Today, the 2018 Winter Olympics kicked off in Pyeongchang, South Korea.
There are plenty of storylines to watch out for, including a rare moment of unity between North and South Korea, but we wanted to take a second to look back at how previous games were rocked by indelible moments that have stood the test of time.
With the spirit of the Olympics in mind, here are eight events that changed the games—emotional personal triumphs, far-sweeping social proclamations, and even life-saving heroics.
The 1936 Olympic Games in Berlin, Germany was to be used by Hitler as a “shining example” of his “new Aryan man.” However, American Jesse Owens would have none of it. He smashed records, nabbed four gold medals and, following his befriending of German athlete Luz Long, took a lap of honor with him as part of a big FU to Hitler and his Nazism.
You should know all about this one but it’s always worth revisiting. The 1980 U.S. Men’s Olympic Hockey crew was entirely comprised of amateur players and stood absolutely zero chance against the juggernaut, defending-champion Soviet squad.
Or so the world thought.
In this all-time classic “DO YOU BELIEVE IN MIRACLES??!!” moment, America defeated the U.S.S.R. 4-3 in the semi-finals before dropping Finland for the gold in front of a raucous crowd in Lake Placid, New York.
The 1984 Summer Olympics in Los Angeles birthed a household name—sixteen-year-old Mary Lou Retton, who became the first American (male or female) to ever win gymnastics gold. Despite minimal international experience, she received back-to-back perfect 10s in the vault performance to claim the gold.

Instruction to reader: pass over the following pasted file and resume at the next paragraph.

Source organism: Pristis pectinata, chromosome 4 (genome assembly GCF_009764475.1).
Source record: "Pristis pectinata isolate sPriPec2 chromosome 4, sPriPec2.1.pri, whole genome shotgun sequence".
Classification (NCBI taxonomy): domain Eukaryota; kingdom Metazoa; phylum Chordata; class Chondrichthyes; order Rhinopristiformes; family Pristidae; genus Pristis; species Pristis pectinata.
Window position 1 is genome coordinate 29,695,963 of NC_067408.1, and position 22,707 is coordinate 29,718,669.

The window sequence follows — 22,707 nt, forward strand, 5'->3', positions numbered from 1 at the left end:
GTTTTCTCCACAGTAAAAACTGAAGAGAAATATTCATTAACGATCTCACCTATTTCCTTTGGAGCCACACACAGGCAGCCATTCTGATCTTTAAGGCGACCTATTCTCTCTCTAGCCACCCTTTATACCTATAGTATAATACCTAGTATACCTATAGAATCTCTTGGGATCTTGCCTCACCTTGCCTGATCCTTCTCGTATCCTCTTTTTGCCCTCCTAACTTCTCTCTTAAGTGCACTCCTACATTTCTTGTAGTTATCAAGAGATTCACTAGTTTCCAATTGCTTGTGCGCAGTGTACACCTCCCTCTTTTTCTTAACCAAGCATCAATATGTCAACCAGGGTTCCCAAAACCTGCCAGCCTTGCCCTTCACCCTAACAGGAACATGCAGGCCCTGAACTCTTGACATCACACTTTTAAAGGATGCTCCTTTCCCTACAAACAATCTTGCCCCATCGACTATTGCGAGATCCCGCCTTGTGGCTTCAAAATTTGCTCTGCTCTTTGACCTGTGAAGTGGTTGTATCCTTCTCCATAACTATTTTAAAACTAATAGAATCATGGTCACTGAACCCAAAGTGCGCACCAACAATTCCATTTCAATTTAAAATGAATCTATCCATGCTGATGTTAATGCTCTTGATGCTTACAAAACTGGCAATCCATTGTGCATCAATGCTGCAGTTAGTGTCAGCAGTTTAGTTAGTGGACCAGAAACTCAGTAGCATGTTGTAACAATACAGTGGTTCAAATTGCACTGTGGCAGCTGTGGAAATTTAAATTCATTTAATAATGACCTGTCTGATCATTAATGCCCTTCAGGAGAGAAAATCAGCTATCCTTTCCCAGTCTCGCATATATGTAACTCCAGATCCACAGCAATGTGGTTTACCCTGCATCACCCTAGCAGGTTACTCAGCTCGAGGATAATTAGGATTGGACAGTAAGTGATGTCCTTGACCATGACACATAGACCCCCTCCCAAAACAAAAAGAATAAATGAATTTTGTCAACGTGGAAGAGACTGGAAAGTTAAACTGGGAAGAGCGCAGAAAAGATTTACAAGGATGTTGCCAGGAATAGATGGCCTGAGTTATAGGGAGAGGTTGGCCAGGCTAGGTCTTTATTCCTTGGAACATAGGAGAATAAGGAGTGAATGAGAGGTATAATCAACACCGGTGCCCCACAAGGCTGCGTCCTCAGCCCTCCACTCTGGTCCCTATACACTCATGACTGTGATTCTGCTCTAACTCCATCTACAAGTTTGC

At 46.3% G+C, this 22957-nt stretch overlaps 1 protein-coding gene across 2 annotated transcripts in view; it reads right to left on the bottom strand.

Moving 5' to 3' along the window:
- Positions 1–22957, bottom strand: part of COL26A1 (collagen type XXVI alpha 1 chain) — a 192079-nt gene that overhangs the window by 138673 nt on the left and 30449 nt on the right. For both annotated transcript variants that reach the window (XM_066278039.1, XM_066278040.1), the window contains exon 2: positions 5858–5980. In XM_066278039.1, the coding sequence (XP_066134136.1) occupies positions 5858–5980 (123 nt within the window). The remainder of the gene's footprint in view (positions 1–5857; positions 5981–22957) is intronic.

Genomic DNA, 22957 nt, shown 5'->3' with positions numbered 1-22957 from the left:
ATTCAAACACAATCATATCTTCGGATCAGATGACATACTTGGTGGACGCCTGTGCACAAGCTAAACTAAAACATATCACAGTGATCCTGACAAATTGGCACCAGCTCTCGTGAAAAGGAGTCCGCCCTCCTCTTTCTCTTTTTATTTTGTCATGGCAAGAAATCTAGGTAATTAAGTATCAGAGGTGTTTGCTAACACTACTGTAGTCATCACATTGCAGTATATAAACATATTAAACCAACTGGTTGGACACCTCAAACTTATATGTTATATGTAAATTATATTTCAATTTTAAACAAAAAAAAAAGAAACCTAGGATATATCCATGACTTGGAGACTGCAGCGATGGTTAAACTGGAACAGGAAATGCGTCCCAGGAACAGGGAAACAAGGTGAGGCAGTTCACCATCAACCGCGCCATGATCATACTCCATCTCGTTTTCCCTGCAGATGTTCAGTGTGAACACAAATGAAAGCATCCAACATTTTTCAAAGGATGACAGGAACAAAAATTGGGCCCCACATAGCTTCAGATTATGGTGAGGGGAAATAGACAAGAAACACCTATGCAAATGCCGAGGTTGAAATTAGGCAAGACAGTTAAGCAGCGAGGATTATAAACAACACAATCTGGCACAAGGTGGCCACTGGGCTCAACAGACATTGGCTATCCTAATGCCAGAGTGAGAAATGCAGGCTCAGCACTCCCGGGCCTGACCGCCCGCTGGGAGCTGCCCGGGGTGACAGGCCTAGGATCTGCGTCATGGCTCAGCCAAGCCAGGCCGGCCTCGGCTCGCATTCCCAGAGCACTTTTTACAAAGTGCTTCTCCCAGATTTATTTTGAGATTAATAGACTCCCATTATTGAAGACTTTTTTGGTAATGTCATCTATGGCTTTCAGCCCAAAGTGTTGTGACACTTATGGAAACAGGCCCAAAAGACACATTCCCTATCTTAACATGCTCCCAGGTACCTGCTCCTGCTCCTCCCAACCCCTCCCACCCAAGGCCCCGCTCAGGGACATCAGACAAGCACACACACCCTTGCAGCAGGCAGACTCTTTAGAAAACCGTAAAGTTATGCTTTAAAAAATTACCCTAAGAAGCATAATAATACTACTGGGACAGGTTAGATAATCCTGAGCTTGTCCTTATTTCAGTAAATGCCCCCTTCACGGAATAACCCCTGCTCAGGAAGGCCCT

Lawrence Lemieux is a reminder that there are still folks in this world willing to put the welfare of others above their own.
During the sailing competition of the 1988 South Korea Olympics in Seoul, Lemieux was coasting to at least a spot on the podium as a likely silver medalist. However, when he saw a boat capsize due to dangerously high winds, he abandoned the race, disqualified himself, and saved the two competitors, pulling them from the waters and waiting until the rescue crew arrived. He resumed the race and unofficially beat out 11 other competitors, coming in 21st out of 32. For his heroics, he was awarded an honorary medal.
Lemieux is sorta the GOAT.
America flipped the switch in the 1992 Barcelona Olympic games, opting to field a squad of active NBA players for the first time ever in the basketball competition (partially in response to the Soviet Union’s state-sponsored, full-time Olympic athletes).
The result? The aptly-named “Dream Team.” Charles Barkley, Patrick Ewing, Magic Johnson, Scottie Pippin, Larry Bird, and that dude MJ all stormed the court and ran away with the gold as part of what many consider the greatest sports team ever assembled.
A favorite to medal in the 400-meter race of the 1992 Barcelona Summer Olympics, British competitor Derek Redmond snapped his hamstring midway through the semi-finals. Refusing to give up despite tremendous pain, Redmond slowly limped and hopped to the finish line—before his father jumped the railing from the stands to support him.
This one surely remains burned into the memories of many.
Another American triumph against seemingly impossible odds!
Three-time defending Olympic Champion Alexander Karelin headed to the 2000 Sydney Olympics having not lost a match in 13 years. Hell, he hadn’t given up a single point in six.
American Rulon Gardner didn’t give a shit… and the rest is history.
The 2008 Summer Olympics in Beijing were undeniably historic, as American Michael Phelps became the first man to ever win eight gold medals in a single Olympics (beating out former record-holder and fellow American swimmer, Mark Spitz, who grabbed seven in the 1972 Munich Games). The culmination for Phelps occurred as he and his red-white-and-blue teammates set a world record in the medley relay above.
These 2018 Winter Olympics are sure to hold some special moments of their own—enjoy them! Also, keep an eye out for Blenders-sponsored athlete and competing Olympian, Jessika Jensen!